Annotations for Lord of the Flies


Baker & Taylor
The classic study of human nature which depicts the degeneration of a group of schoolboys marooned on a desert island.

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Penguin Putnam

Before The Hunger Games there was Lord of the Flies

Lord of the Flies
remains as provocative today as when it was first published in 1954, igniting passionate debate with its startling, brutal portrait of human nature. Though critically acclaimed, it was largely ignored upon its initial publication. Yet soon it became a cult favorite among both students and literary critics who compared it to J.D. Salinger's The Catcher in the Rye in its influence on modern thought and literature.

William Golding's compelling story about a group of very ordinary small boys marooned on a coral island has become a modern classic. At first it seems as though it is all going to be great fun; but the fun before long becomes furious and life on the island turns into a nightmare of panic and death. As ordinary standards of behaviour collapse, the whole world the boys know collapses with them?the world of cricket and homework and adventure stories?and another world is revealed beneath, primitive and terrible.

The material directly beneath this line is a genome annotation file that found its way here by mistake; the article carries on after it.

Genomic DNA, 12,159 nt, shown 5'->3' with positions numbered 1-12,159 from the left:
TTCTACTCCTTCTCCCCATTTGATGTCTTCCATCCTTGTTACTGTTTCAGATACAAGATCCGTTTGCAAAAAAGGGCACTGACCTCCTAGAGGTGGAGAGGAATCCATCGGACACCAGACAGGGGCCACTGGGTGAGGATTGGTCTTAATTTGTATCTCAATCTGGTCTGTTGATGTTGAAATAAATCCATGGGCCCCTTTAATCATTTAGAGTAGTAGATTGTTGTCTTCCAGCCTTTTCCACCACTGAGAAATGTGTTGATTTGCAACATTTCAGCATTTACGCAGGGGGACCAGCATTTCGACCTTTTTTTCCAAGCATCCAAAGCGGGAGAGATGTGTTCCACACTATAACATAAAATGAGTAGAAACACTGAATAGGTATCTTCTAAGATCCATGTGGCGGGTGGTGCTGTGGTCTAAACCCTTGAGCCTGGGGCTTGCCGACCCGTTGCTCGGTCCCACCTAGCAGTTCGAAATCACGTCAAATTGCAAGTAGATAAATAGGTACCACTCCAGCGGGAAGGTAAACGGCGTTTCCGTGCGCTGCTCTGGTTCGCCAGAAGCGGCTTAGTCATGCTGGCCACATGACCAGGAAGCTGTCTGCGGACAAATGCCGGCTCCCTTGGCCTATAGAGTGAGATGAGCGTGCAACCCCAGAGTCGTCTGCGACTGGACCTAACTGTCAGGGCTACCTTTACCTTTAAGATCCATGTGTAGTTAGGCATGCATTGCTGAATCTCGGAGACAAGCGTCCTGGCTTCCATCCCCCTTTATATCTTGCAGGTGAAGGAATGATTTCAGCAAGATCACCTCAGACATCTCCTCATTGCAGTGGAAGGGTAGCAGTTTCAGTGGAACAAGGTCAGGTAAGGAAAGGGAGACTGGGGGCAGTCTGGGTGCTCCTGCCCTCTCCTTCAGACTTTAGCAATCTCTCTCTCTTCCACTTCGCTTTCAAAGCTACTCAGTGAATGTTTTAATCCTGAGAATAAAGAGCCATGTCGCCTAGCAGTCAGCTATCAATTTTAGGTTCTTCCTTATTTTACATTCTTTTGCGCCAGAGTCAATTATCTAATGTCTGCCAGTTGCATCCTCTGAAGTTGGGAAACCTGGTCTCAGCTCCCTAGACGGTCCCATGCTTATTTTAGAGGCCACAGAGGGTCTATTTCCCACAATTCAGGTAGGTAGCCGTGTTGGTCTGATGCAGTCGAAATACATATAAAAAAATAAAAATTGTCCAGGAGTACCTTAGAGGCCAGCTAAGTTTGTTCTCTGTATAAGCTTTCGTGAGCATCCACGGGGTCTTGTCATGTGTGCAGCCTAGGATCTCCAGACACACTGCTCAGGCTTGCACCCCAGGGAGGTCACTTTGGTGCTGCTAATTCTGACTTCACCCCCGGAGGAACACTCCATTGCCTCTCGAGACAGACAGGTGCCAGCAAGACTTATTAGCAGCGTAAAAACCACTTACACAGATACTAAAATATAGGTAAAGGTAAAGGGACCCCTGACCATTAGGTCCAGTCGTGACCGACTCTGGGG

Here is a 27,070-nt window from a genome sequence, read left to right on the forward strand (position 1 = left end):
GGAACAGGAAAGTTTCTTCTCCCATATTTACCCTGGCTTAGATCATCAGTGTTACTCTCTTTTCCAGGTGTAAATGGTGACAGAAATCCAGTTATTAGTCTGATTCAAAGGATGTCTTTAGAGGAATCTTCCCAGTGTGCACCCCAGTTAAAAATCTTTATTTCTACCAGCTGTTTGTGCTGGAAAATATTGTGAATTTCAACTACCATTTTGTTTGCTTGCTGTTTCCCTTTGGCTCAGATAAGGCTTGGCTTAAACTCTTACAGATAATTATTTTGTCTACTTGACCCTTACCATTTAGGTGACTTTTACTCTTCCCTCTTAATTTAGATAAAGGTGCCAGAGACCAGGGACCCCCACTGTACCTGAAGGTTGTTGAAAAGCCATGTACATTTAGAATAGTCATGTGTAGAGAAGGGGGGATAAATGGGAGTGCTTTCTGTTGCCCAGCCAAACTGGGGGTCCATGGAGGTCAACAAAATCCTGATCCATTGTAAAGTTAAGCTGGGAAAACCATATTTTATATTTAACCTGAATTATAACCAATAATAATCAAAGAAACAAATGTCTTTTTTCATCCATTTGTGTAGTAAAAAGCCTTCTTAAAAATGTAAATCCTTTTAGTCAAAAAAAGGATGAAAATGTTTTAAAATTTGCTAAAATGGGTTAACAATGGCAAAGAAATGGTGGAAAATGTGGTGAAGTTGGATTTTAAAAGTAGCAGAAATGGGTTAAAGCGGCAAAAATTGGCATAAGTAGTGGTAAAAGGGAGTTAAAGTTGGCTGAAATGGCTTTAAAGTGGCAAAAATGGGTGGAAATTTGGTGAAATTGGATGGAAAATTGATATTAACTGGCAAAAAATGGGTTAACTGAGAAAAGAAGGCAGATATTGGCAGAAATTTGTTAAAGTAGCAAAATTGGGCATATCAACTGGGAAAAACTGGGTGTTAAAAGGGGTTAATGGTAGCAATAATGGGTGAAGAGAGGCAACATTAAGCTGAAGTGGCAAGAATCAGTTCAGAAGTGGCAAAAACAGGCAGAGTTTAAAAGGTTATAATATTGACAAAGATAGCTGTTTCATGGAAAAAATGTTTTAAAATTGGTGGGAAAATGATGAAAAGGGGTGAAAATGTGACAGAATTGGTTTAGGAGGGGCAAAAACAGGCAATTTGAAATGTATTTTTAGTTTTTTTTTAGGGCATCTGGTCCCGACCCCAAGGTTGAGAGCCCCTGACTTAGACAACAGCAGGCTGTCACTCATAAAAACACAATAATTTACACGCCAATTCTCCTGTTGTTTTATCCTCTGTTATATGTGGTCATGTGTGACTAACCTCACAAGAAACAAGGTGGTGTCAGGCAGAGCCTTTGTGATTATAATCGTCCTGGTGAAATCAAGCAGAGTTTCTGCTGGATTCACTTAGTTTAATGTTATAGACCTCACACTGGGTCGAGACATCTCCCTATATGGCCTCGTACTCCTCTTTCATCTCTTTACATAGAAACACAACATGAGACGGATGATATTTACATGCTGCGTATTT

Labeled a parable, an allegory, a myth, a morality tale, a parody, a political treatise, even a vision of the apocalypse, Lord of the Flies has established itself as a true classic.


"Lord of the Flies is one of my favorite books. That was a big influence on me as a teenager, I still read it every couple of years."
?Suzanne Collins, author of The Hunger Games

"As exciting, relevant, and thought-provoking now as it was when Golding published it in 1954."
?Stephen King




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